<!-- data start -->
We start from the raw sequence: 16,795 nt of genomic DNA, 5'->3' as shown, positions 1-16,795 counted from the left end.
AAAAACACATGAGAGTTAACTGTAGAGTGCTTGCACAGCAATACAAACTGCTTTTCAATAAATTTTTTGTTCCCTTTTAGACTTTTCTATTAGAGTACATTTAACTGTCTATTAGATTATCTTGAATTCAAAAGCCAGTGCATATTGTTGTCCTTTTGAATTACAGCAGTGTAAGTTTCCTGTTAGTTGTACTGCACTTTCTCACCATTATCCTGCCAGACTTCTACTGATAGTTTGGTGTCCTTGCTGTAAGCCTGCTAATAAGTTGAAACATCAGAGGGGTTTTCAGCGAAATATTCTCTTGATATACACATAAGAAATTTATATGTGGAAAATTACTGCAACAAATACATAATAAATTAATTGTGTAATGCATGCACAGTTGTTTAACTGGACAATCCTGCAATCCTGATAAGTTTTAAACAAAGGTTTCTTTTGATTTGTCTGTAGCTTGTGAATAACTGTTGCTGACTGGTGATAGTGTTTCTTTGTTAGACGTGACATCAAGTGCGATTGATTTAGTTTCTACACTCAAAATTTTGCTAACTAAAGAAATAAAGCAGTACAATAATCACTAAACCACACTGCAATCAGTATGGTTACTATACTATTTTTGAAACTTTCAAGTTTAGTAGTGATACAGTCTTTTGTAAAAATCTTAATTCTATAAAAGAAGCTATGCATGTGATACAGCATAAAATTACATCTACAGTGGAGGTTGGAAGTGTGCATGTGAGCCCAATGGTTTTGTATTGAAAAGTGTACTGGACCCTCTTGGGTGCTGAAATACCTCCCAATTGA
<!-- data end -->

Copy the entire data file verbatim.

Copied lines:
We start from the raw sequence: 16,795 nt of genomic DNA, 5'->3' as shown, positions 1-16,795 counted from the left end.
AAAAACACATGAGAGTTAACTGTAGAGTGCTTGCACAGCAATACAAACTGCTTTTCAATAAATTTTTTGTTCCCTTTTAGACTTTTCTATTAGAGTACATTTAACTGTCTATTAGATTATCTTGAATTCAAAAGCCAGTGCATATTGTTGTCCTTTTGAATTACAGCAGTGTAAGTTTCCTGTTAGTTGTACTGCACTTTCTCACCATTATCCTGCCAGACTTCTACTGATAGTTTGGTGTCCTTGCTGTAAGCCTGCTAATAAGTTGAAACATCAGAGGGGTTTTCAGCGAAATATTCTCTTGATATACACATAAGAAATTTATATGTGGAAAATTACTGCAACAAATACATAATAAATTAATTGTGTAATGCATGCACAGTTGTTTAACTGGACAATCCTGCAATCCTGATAAGTTTTAAACAAAGGTTTCTTTTGATTTGTCTGTAGCTTGTGAATAACTGTTGCTGACTGGTGATAGTGTTTCTTTGTTAGACGTGACATCAAGTGCGATTGATTTAGTTTCTACACTCAAAATTTTGCTAACTAAAGAAATAAAGCAGTACAATAATCACTAAACCACACTGCAATCAGTATGGTTACTATACTATTTTTGAAACTTTCAAGTTTAGTAGTGATACAGTCTTTTGTAAAAATCTTAATTCTATAAAAGAAGCTATGCATGTGATACAGCATAAAATTACATCTACAGTGGAGGTTGGAAGTGTGCATGTGAGCCCAATGGTTTTGTATTGAAAAGTGTACTGGACCCTCTTGGGTGCTGAAATACCTCCCAATTGA